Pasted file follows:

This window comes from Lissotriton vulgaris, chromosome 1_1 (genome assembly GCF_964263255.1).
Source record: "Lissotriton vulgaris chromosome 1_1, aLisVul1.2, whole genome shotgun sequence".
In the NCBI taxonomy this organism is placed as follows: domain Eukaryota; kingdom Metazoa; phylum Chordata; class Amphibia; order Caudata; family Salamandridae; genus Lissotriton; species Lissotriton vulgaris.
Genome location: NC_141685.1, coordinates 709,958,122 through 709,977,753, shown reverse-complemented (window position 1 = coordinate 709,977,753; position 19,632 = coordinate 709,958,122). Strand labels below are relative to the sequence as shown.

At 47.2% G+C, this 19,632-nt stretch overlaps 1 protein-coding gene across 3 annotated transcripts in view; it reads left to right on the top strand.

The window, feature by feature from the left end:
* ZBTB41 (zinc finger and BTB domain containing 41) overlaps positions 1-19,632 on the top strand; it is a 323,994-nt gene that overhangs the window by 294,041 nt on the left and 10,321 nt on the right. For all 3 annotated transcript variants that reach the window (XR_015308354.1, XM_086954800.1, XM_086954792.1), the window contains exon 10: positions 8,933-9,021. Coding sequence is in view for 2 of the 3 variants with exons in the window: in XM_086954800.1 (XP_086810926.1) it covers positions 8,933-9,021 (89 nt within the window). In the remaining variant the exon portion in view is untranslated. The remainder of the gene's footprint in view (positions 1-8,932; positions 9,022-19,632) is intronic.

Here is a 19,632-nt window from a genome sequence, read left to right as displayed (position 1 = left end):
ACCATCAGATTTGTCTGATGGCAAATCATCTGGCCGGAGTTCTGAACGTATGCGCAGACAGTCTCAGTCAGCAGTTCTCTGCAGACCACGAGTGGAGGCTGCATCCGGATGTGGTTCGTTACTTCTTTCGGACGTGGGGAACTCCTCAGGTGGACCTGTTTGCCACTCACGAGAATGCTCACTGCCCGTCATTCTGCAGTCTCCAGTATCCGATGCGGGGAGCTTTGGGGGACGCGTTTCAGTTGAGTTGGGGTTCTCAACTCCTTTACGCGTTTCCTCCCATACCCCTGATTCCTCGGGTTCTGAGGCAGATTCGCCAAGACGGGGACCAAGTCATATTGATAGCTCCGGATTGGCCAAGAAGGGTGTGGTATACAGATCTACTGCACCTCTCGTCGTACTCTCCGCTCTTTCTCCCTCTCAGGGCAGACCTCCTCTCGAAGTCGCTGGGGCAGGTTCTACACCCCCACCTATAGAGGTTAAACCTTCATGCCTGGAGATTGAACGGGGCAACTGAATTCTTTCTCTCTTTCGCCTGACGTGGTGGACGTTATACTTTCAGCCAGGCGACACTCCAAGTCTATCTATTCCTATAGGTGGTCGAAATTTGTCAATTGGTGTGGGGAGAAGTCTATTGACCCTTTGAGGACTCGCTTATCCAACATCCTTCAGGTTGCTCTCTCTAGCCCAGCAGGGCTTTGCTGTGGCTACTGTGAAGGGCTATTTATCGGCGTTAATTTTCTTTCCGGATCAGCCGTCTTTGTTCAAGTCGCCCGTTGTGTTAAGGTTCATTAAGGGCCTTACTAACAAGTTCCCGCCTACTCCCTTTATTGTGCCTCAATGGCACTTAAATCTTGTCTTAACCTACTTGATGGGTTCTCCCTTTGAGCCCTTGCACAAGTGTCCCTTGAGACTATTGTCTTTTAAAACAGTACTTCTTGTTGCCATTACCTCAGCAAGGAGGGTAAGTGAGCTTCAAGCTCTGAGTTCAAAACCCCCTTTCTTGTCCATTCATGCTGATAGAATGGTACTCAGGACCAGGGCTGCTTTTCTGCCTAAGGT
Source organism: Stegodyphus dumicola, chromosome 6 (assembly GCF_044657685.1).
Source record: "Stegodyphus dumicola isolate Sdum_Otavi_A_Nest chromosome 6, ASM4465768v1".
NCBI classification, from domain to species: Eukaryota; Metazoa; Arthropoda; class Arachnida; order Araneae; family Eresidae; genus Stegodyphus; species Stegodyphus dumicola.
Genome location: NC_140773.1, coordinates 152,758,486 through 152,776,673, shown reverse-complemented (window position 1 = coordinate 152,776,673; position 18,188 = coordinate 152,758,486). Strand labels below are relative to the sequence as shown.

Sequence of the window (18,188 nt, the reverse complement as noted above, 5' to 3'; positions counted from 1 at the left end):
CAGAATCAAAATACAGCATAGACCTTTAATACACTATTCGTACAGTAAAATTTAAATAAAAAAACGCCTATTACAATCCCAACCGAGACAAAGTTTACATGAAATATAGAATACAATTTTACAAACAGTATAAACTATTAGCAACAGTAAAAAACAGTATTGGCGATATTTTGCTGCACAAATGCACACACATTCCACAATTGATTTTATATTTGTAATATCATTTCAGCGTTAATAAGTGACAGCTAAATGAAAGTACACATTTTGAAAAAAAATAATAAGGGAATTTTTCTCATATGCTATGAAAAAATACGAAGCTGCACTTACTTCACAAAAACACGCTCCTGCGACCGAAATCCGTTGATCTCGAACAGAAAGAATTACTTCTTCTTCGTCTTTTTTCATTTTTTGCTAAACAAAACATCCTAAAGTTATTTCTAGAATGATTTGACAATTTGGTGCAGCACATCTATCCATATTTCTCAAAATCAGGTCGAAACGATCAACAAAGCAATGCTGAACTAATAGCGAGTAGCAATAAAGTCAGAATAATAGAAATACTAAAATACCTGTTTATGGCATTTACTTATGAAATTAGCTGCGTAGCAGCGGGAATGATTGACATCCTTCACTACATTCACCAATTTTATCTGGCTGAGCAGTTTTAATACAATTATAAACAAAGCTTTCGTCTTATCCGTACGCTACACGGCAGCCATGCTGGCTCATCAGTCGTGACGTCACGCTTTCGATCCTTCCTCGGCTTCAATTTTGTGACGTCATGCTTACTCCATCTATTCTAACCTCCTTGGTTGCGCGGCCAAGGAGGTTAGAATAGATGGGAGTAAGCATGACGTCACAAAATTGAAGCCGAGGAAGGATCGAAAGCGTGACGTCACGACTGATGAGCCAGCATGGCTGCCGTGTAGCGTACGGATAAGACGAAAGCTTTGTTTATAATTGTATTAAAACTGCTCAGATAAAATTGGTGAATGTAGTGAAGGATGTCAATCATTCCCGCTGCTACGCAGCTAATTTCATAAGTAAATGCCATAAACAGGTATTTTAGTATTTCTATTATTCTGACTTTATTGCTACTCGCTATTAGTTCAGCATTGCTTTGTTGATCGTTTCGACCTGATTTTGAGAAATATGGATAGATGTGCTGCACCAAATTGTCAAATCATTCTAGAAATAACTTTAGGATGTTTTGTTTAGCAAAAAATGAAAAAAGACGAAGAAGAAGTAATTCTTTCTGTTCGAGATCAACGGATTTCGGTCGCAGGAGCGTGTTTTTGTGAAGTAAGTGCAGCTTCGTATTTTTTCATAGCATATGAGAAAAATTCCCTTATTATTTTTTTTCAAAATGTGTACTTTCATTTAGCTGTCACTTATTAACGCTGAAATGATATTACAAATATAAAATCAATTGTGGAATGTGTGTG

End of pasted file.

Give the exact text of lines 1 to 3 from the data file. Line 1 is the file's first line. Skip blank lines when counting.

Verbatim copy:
This window comes from Lissotriton vulgaris, chromosome 1_1 (genome assembly GCF_964263255.1).
Source record: "Lissotriton vulgaris chromosome 1_1, aLisVul1.2, whole genome shotgun sequence".
In the NCBI taxonomy this organism is placed as follows: domain Eukaryota; kingdom Metazoa; phylum Chordata; class Amphibia; order Caudata; family Salamandridae; genus Lissotriton; species Lissotriton vulgaris.